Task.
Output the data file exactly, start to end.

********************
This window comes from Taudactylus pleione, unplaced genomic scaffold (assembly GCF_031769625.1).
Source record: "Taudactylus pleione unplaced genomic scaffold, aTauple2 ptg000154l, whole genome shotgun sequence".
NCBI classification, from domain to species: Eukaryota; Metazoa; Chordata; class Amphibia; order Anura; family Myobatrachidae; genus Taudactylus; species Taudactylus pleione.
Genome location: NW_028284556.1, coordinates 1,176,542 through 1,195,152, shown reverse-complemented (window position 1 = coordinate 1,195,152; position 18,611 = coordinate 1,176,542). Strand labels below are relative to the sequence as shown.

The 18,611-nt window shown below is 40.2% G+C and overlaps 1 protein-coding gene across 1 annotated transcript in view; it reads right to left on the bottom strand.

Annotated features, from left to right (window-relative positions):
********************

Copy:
This window comes from Taudactylus pleione, unplaced genomic scaffold (assembly GCF_031769625.1).
Source record: "Taudactylus pleione unplaced genomic scaffold, aTauple2 ptg000154l, whole genome shotgun sequence".
NCBI classification, from domain to species: Eukaryota; Metazoa; Chordata; class Amphibia; order Anura; family Myobatrachidae; genus Taudactylus; species Taudactylus pleione.
Genome location: NW_028284556.1, coordinates 1,176,542 through 1,195,152, shown reverse-complemented (window position 1 = coordinate 1,195,152; position 18,611 = coordinate 1,176,542). Strand labels below are relative to the sequence as shown.

The 18,611-nt window shown below is 40.2% G+C and overlaps 1 protein-coding gene across 1 annotated transcript in view; it reads right to left on the bottom strand.

Annotated features, from left to right (window-relative positions):